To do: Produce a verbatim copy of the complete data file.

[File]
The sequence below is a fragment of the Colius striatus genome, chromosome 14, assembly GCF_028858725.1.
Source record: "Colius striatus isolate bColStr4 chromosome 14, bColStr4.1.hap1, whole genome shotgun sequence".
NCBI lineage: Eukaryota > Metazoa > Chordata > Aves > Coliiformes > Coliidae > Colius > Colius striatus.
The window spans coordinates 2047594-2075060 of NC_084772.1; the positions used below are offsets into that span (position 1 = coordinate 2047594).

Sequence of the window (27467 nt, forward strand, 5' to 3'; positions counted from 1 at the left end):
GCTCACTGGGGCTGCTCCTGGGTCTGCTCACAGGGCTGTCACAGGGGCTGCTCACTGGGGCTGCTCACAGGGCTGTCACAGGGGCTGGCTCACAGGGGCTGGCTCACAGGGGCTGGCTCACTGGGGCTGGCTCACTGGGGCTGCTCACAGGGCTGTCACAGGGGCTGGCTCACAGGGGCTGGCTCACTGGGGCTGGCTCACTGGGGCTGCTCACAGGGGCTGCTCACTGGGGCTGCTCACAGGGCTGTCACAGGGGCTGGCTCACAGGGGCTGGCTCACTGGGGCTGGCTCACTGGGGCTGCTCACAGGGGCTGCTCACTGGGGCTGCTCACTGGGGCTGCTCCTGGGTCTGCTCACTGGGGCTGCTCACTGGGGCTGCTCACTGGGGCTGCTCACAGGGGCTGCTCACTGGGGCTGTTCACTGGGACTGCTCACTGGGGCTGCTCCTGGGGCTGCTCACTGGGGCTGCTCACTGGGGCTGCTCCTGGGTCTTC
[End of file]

The sequence below is a fragment of the Colius striatus genome, chromosome 14, assembly GCF_028858725.1.
Source record: "Colius striatus isolate bColStr4 chromosome 14, bColStr4.1.hap1, whole genome shotgun sequence".
NCBI lineage: Eukaryota > Metazoa > Chordata > Aves > Coliiformes > Coliidae > Colius > Colius striatus.
The window spans coordinates 2047594-2075060 of NC_084772.1; the positions used below are offsets into that span (position 1 = coordinate 2047594).

Sequence of the window (27467 nt, forward strand, 5' to 3'; positions counted from 1 at the left end):
GCTCACTGGGGCTGCTCCTGGGTCTGCTCACAGGGCTGTCACAGGGGCTGCTCACTGGGGCTGCTCACAGGGCTGTCACAGGGGCTGGCTCACAGGGGCTGGCTCACAGGGGCTGGCTCACTGGGGCTGGCTCACTGGGGCTGCTCACAGGGCTGTCACAGGGGCTGGCTCACAGGGGCTGGCTCACTGGGGCTGGCTCACTGGGGCTGCTCACAGGGGCTGCTCACTGGGGCTGCTCACAGGGCTGTCACAGGGGCTGGCTCACAGGGGCTGGCTCACTGGGGCTGGCTCACTGGGGCTGCTCACAGGGGCTGCTCACTGGGGCTGCTCACTGGGGCTGCTCCTGGGTCTGCTCACTGGGGCTGCTCACTGGGGCTGCTCACTGGGGCTGCTCACAGGGGCTGCTCACTGGGGCTGTTCACTGGGACTGCTCACTGGGGCTGCTCCTGGGGCTGCTCACTGGGGCTGCTCACTGGGGCTGCTCCTGGGTCTTC